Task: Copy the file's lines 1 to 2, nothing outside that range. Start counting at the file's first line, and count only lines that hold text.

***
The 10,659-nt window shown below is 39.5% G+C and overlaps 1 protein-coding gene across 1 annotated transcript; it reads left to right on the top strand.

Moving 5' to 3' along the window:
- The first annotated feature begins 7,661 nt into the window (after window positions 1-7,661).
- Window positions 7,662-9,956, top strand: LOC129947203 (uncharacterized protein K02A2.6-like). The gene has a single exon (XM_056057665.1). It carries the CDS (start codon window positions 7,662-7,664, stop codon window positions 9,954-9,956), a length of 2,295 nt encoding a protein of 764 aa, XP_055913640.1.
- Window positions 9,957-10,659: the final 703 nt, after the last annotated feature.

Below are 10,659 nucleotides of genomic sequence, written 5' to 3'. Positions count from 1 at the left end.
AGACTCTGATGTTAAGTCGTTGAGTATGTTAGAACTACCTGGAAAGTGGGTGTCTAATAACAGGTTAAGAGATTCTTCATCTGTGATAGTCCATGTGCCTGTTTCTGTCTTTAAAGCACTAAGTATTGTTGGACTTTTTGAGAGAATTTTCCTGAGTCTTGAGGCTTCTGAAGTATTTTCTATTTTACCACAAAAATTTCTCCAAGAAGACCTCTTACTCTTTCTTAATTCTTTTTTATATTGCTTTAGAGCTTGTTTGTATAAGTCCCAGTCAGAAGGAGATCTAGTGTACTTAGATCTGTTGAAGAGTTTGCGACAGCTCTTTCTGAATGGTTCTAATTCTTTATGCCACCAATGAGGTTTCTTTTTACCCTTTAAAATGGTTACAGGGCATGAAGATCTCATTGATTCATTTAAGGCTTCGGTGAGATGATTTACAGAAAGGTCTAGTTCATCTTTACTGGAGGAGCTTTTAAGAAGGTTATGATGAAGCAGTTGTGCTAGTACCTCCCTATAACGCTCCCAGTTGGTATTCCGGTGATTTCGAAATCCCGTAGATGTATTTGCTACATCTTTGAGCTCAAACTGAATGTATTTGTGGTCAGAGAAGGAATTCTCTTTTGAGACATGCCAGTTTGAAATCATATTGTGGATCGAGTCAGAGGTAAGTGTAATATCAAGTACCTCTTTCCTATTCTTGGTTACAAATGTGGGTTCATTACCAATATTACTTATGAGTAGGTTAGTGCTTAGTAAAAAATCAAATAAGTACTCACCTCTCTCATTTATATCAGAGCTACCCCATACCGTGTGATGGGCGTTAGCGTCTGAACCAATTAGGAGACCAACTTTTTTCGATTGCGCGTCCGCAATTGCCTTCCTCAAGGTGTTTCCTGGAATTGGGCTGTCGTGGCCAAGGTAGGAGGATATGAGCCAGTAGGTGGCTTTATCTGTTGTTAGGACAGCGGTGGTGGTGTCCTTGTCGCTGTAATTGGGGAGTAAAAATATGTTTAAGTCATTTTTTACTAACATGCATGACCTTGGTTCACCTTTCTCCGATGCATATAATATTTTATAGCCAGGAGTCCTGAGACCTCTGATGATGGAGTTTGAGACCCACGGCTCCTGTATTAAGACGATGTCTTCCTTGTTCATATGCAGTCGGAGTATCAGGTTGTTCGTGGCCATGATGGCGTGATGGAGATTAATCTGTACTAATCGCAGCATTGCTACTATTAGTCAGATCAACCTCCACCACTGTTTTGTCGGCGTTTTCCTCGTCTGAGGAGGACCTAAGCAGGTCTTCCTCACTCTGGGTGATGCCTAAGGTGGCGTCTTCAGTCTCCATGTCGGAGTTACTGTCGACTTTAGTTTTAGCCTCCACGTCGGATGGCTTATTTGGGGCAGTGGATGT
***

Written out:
The 10,659-nt window shown below is 39.5% G+C and overlaps 1 protein-coding gene across 1 annotated transcript; it reads left to right on the top strand.

Moving 5' to 3' along the window: